Symptoms of attention-deficit hyperactivity disorder (ADHD) and home learning environment (HLE): findings from a longitudinal study
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The concept of “Home Learning Environment” (HLE) covers activities in a family providing intellectual stimulation for a child, such as reading to him or her or visiting libraries. Numerous studies have shown an association between HLE and children's cognitive development. In this longitudinal study, we focus on HLE as a predictor for children's behavioral development, namely, for later symptoms of attention-deficit hyperactivity disorder (ADHD), controlling for relevant aspects like socioeconomic status (SES), or television viewing behavior. We analyzed the development of ADHD symptoms from kindergarten to the end of grade 2 and possible associations with HLE, SES, and television exposure, using a German community sample (N = 924). Results indicated that ADHD symptoms were negatively and significantly correlated to HLE for all five measurement points as well as to SES (except T4) and to television exposure for T1 to T4. Observing later development, only early HLE but not SES or television exposure served as a significant predictor for ADHD symptoms at school, when age, sex, and ADHD symptoms in kindergarten were controlled for. A structural equation model showed that HLE acted as a mediator between SES and later ADHD symptoms. Our results highlight the importance of the concept of home learning environment also for children's behavioral development. As a consequence, parents should be supported in offering their children a more favorable learning environment.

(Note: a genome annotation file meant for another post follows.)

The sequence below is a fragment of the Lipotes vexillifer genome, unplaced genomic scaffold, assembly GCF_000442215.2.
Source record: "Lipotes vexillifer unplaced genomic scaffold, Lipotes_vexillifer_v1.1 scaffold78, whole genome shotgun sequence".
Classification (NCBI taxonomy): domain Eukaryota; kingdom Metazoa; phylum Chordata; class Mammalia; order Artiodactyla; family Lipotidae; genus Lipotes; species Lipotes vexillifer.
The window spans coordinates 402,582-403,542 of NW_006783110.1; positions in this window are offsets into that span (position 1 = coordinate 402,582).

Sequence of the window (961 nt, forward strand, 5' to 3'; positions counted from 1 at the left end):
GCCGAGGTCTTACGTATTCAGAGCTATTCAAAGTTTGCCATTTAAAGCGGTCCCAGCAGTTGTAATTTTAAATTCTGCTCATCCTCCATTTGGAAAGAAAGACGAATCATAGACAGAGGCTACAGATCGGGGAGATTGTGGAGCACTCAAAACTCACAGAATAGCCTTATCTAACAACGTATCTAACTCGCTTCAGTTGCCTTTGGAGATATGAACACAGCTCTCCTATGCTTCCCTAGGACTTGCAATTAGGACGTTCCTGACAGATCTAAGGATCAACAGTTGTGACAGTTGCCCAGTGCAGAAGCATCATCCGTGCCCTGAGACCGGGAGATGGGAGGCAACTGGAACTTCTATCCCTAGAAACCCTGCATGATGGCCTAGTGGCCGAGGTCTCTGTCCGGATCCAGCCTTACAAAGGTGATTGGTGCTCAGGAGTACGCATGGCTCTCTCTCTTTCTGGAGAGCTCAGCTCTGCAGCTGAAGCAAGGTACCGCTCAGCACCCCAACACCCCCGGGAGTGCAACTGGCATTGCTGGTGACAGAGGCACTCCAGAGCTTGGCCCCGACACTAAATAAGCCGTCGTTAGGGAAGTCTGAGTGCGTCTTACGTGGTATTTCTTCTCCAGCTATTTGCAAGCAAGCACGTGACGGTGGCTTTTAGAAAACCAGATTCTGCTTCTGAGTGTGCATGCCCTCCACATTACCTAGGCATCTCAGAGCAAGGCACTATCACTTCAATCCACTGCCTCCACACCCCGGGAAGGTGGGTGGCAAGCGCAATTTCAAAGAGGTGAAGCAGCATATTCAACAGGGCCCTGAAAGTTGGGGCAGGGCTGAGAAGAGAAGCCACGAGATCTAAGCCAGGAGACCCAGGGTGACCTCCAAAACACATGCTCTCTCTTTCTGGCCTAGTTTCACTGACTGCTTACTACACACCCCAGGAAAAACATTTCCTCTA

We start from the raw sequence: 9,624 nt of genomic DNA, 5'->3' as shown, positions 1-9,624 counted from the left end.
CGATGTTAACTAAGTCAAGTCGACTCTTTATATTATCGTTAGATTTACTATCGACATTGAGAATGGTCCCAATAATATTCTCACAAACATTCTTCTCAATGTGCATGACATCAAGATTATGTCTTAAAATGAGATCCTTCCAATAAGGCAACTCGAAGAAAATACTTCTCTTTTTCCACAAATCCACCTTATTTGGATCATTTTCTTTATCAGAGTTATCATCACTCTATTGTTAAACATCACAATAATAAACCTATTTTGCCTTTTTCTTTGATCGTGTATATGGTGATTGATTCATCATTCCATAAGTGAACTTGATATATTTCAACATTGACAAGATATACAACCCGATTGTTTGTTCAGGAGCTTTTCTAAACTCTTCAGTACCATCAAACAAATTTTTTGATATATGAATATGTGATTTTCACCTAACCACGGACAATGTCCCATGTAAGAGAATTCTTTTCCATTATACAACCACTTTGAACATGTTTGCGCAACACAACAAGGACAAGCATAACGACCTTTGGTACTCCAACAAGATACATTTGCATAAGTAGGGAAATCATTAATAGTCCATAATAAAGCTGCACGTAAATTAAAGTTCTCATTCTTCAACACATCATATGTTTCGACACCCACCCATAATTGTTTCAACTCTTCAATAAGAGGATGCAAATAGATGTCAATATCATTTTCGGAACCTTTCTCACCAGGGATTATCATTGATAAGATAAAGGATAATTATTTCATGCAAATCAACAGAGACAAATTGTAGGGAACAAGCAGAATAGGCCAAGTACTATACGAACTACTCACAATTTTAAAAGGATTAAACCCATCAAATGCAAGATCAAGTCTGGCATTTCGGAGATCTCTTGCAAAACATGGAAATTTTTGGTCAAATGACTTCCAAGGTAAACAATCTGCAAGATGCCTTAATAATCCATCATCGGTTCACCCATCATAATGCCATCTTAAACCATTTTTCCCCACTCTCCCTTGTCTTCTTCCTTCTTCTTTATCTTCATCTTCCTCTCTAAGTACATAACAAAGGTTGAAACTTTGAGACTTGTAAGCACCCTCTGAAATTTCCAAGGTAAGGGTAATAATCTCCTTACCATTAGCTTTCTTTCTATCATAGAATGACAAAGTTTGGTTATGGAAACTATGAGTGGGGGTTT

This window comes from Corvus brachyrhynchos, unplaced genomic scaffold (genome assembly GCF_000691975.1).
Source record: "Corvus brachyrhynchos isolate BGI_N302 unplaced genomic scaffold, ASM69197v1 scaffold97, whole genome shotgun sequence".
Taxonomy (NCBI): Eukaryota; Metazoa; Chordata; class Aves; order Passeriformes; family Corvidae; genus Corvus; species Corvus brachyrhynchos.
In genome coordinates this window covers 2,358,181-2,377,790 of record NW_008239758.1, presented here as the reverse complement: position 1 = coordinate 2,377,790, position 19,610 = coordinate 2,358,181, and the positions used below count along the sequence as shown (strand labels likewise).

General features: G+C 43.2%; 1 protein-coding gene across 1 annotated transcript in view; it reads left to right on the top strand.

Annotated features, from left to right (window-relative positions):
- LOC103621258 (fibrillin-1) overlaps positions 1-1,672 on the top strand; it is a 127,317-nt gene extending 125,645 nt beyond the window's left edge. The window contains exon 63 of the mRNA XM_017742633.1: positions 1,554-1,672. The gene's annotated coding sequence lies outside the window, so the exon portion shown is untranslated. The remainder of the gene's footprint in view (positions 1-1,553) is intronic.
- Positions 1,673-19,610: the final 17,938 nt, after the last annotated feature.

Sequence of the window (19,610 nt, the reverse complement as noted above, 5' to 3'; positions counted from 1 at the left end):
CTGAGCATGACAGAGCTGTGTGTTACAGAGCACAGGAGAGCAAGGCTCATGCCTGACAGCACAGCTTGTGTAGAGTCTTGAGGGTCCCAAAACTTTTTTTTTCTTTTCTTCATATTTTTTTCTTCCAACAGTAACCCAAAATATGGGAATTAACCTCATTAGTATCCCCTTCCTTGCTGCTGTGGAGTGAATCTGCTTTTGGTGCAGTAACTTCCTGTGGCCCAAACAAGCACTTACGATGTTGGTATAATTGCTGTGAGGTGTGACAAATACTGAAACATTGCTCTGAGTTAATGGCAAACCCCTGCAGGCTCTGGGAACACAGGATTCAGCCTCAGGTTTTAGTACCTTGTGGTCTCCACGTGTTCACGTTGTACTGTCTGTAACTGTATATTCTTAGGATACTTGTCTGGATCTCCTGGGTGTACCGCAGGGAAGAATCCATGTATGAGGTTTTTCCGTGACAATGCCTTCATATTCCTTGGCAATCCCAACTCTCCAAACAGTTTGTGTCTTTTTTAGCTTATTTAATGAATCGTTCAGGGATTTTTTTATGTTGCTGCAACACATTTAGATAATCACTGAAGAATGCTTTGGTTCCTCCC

KeywordsADHD Attention-deficit hyperactivity disorder Home learning environment Socioeconomic status Television viewing behavior
We thank the Ministry of Culture, Youth, and Sports in Baden-Wuerttemberg for the support of this study as well as all involved investigators, the children, their parents, and teachers for their commitment. Especially, we would like to thank our cooperation partners of the scientific advisory team of the project “school-prepared child” in Würzburg (Robin Segerer), Heidelberg (Eva Randhawa, Isabelle Keppler, Miriam Johnson and Hermann Schöler), and Frankfurt (Katja Krebs, Hanna Wagner, Jan-Henning Ehm and Marcus Hasselhorn). Without their input, planning, and realization of the study, this article could not have been written.
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